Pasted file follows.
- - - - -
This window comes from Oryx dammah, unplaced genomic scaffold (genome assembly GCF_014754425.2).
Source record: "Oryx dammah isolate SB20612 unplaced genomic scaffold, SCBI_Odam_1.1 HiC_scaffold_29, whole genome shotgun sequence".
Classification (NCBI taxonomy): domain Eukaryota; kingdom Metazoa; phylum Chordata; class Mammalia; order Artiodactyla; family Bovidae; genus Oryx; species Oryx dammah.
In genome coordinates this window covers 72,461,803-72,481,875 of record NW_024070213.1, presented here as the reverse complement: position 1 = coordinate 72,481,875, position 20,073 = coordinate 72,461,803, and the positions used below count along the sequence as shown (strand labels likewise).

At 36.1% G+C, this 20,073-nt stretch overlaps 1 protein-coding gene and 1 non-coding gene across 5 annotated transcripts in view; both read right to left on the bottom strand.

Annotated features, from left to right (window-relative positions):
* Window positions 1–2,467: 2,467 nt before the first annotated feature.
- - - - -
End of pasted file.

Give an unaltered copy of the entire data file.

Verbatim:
This window comes from Oryx dammah, unplaced genomic scaffold (genome assembly GCF_014754425.2).
Source record: "Oryx dammah isolate SB20612 unplaced genomic scaffold, SCBI_Odam_1.1 HiC_scaffold_29, whole genome shotgun sequence".
Classification (NCBI taxonomy): domain Eukaryota; kingdom Metazoa; phylum Chordata; class Mammalia; order Artiodactyla; family Bovidae; genus Oryx; species Oryx dammah.
In genome coordinates this window covers 72,461,803-72,481,875 of record NW_024070213.1, presented here as the reverse complement: position 1 = coordinate 72,481,875, position 20,073 = coordinate 72,461,803, and the positions used below count along the sequence as shown (strand labels likewise).

At 36.1% G+C, this 20,073-nt stretch overlaps 1 protein-coding gene and 1 non-coding gene across 5 annotated transcripts in view; both read right to left on the bottom strand.

Annotated features, from left to right (window-relative positions):
* Window positions 1–2,467: 2,467 nt before the first annotated feature.